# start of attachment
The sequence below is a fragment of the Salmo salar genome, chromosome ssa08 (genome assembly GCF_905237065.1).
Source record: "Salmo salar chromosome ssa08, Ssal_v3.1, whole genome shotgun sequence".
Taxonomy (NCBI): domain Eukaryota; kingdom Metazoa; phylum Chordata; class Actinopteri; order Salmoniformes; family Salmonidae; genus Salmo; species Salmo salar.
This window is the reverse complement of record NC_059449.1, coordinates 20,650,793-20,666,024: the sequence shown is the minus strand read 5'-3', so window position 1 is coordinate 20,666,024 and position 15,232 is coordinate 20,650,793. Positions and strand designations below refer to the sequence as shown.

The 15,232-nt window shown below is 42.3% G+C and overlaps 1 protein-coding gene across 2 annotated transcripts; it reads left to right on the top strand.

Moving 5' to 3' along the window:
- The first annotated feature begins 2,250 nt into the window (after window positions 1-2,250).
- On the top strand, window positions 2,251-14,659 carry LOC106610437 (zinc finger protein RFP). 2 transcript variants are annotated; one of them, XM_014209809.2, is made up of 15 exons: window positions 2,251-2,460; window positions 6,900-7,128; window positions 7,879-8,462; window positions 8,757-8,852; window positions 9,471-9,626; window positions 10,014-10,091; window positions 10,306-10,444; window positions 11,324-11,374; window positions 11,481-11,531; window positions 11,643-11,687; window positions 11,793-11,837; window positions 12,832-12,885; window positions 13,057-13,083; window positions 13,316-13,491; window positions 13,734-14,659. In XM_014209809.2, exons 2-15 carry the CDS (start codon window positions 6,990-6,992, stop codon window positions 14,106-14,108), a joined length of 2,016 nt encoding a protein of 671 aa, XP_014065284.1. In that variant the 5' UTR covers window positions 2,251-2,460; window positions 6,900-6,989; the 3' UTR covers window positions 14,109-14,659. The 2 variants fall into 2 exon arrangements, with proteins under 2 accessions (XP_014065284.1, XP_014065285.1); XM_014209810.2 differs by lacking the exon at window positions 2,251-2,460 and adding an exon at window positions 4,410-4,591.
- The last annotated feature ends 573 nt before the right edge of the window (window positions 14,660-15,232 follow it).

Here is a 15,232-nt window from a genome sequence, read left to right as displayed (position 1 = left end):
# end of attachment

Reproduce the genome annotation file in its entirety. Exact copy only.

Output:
The sequence below is a fragment of the Salmo salar genome, chromosome ssa08 (genome assembly GCF_905237065.1).
Source record: "Salmo salar chromosome ssa08, Ssal_v3.1, whole genome shotgun sequence".
Taxonomy (NCBI): domain Eukaryota; kingdom Metazoa; phylum Chordata; class Actinopteri; order Salmoniformes; family Salmonidae; genus Salmo; species Salmo salar.
This window is the reverse complement of record NC_059449.1, coordinates 20,650,793-20,666,024: the sequence shown is the minus strand read 5'-3', so window position 1 is coordinate 20,666,024 and position 15,232 is coordinate 20,650,793. Positions and strand designations below refer to the sequence as shown.

The 15,232-nt window shown below is 42.3% G+C and overlaps 1 protein-coding gene across 2 annotated transcripts; it reads left to right on the top strand.

Moving 5' to 3' along the window:
- The first annotated feature begins 2,250 nt into the window (after window positions 1-2,250).
- On the top strand, window positions 2,251-14,659 carry LOC106610437 (zinc finger protein RFP). 2 transcript variants are annotated; one of them, XM_014209809.2, is made up of 15 exons: window positions 2,251-2,460; window positions 6,900-7,128; window positions 7,879-8,462; window positions 8,757-8,852; window positions 9,471-9,626; window positions 10,014-10,091; window positions 10,306-10,444; window positions 11,324-11,374; window positions 11,481-11,531; window positions 11,643-11,687; window positions 11,793-11,837; window positions 12,832-12,885; window positions 13,057-13,083; window positions 13,316-13,491; window positions 13,734-14,659. In XM_014209809.2, exons 2-15 carry the CDS (start codon window positions 6,990-6,992, stop codon window positions 14,106-14,108), a joined length of 2,016 nt encoding a protein of 671 aa, XP_014065284.1. In that variant the 5' UTR covers window positions 2,251-2,460; window positions 6,900-6,989; the 3' UTR covers window positions 14,109-14,659. The 2 variants fall into 2 exon arrangements, with proteins under 2 accessions (XP_014065284.1, XP_014065285.1); XM_014209810.2 differs by lacking the exon at window positions 2,251-2,460 and adding an exon at window positions 4,410-4,591.
- The last annotated feature ends 573 nt before the right edge of the window (window positions 14,660-15,232 follow it).

Here is a 15,232-nt window from a genome sequence, read left to right as displayed (position 1 = left end):